A Hewitt report said the recent Internal Revenue Service guidance describes a plan that typically includes a high deductible medical insurance program along with an HRA to help consumers fund needed medical expenses.
Hewitt said many benefits executives view the plan dealt with in the IRS bulletin as a lower-cost alternative to traditional HMO coverage, which Hewitt said are demanding an average 2003 price increase of 22%
In more than 30 employee focus groups conducted by Hewitt some key themes emerged that support this point:
- Just 9%of participants said they would definitely enroll in a catastrophic design with a spending account if offered
- More than one-third (35%) of participants believe that, as a consumer, they can influence health care costs
- 29% believe that enough information exists today to research health plan or provider decisions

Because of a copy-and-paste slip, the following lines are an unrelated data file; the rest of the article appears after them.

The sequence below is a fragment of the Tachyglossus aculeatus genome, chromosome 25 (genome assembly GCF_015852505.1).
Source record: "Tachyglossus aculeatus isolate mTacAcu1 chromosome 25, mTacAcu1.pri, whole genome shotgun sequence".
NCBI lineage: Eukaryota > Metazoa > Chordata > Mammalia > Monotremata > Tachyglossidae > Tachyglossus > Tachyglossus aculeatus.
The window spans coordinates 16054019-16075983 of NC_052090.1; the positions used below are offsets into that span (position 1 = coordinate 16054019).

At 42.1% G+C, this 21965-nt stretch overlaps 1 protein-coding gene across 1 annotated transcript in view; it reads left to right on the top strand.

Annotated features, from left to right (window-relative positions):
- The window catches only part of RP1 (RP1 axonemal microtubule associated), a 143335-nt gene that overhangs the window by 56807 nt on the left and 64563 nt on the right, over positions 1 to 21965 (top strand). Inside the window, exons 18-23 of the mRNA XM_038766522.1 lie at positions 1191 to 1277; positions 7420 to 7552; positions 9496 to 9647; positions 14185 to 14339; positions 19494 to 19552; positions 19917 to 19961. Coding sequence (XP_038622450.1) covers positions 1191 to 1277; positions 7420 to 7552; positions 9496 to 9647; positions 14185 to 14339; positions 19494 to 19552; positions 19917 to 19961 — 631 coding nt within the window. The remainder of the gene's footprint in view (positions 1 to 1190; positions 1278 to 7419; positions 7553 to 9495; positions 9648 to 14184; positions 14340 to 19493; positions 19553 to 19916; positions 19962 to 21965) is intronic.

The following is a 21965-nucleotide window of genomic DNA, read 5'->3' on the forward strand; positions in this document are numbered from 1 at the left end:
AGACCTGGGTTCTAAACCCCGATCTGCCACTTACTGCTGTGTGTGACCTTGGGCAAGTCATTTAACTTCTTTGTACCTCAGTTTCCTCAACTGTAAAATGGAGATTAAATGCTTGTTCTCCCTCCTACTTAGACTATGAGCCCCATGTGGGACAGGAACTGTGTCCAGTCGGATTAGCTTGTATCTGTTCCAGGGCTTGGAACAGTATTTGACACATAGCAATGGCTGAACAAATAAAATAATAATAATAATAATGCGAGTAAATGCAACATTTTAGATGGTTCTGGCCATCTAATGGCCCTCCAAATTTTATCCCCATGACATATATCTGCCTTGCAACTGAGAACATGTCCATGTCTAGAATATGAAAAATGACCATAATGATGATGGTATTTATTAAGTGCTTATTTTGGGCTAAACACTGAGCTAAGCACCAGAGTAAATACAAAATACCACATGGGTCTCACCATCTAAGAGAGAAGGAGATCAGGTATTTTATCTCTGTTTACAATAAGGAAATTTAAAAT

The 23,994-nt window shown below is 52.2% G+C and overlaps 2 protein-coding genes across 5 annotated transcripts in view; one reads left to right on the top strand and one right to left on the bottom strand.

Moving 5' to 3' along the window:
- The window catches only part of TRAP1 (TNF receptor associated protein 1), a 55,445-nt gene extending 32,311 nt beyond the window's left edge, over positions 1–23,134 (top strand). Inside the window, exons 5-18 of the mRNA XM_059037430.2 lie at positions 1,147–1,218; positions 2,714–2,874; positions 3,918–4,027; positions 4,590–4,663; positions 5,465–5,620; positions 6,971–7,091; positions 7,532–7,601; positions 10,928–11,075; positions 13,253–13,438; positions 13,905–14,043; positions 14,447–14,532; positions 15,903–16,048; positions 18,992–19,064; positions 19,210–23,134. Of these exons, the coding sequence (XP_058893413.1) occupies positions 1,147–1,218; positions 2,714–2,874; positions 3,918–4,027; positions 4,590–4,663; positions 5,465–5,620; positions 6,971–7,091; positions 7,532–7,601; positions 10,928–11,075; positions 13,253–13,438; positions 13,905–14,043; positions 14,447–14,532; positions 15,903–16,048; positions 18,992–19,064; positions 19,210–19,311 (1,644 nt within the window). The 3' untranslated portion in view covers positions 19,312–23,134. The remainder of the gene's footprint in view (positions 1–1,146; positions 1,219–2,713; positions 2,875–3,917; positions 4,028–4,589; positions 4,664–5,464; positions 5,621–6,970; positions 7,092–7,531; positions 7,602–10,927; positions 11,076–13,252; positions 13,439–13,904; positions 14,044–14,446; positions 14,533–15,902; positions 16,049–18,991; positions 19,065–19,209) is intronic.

- 30% believe that the best doctors charge the most.
According to the IRS, employers are allowed to fund HRAs (often called personal care accounts) in which unused balances will roll over from year to year for employees electing the specific coverage option. The accounts must be funded entirely with employer money and may not be funded through salary deductions.
The accounts can be used to reimburse out-of-pocket medical expenses for active and former employees, including retirees. And, unlike current Section 125 flexible spending arrangements (FSAs), HRA accounts can be used to reimburse premiums for other health coverage, including COBRA premiums.
The guidance allows considerable flexibility in the way that employers fund the accounts and make broader plan design decisions, according to Hewitt.
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